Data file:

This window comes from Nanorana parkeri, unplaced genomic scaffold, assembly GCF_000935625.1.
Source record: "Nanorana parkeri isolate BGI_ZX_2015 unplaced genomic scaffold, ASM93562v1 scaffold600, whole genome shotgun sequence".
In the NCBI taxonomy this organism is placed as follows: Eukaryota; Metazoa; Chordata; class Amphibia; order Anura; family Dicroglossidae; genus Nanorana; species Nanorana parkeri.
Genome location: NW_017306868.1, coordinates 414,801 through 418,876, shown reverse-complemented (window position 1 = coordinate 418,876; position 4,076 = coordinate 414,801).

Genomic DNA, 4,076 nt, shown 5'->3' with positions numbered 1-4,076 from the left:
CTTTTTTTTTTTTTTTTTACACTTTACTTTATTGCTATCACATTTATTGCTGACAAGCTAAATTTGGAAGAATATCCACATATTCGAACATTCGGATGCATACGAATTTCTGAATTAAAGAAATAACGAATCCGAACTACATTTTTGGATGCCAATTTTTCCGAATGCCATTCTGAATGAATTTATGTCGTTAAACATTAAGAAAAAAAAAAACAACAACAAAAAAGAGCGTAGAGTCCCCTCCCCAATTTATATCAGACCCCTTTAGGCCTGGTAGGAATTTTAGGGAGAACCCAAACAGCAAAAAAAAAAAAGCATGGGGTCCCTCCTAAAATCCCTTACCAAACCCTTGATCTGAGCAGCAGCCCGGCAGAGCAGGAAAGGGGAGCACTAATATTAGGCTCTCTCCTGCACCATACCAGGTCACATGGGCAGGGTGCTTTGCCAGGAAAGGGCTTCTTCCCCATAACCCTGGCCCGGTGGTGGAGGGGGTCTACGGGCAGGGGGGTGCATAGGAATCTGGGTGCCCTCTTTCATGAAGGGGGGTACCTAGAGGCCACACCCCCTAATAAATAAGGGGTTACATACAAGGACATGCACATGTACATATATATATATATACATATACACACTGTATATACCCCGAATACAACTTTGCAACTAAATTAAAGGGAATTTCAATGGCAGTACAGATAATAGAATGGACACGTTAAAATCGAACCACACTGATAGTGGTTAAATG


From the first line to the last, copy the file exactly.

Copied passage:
This window comes from Nanorana parkeri, unplaced genomic scaffold, assembly GCF_000935625.1.
Source record: "Nanorana parkeri isolate BGI_ZX_2015 unplaced genomic scaffold, ASM93562v1 scaffold600, whole genome shotgun sequence".
In the NCBI taxonomy this organism is placed as follows: Eukaryota; Metazoa; Chordata; class Amphibia; order Anura; family Dicroglossidae; genus Nanorana; species Nanorana parkeri.
Genome location: NW_017306868.1, coordinates 414,801 through 418,876, shown reverse-complemented (window position 1 = coordinate 418,876; position 4,076 = coordinate 414,801).

Genomic DNA, 4,076 nt, shown 5'->3' with positions numbered 1-4,076 from the left:
CTTTTTTTTTTTTTTTTTACACTTTACTTTATTGCTATCACATTTATTGCTGACAAGCTAAATTTGGAAGAATATCCACATATTCGAACATTCGGATGCATACGAATTTCTGAATTAAAGAAATAACGAATCCGAACTACATTTTTGGATGCCAATTTTTCCGAATGCCATTCTGAATGAATTTATGTCGTTAAACATTAAGAAAAAAAAAAACAACAACAAAAAAGAGCGTAGAGTCCCCTCCCCAATTTATATCAGACCCCTTTAGGCCTGGTAGGAATTTTAGGGAGAACCCAAACAGCAAAAAAAAAAAAGCATGGGGTCCCTCCTAAAATCCCTTACCAAACCCTTGATCTGAGCAGCAGCCCGGCAGAGCAGGAAAGGGGAGCACTAATATTAGGCTCTCTCCTGCACCATACCAGGTCACATGGGCAGGGTGCTTTGCCAGGAAAGGGCTTCTTCCCCATAACCCTGGCCCGGTGGTGGAGGGGGTCTACGGGCAGGGGGGTGCATAGGAATCTGGGTGCCCTCTTTCATGAAGGGGGGTACCTAGAGGCCACACCCCCTAATAAATAAGGGGTTACATACAAGGACATGCACATGTACATATATATATATATACATATACACACTGTATATACCCCGAATACAACTTTGCAACTAAATTAAAGGGAATTTCAATGGCAGTACAGATAATAGAATGGACACGTTAAAATCGAACCACACTGATAGTGGTTAAATG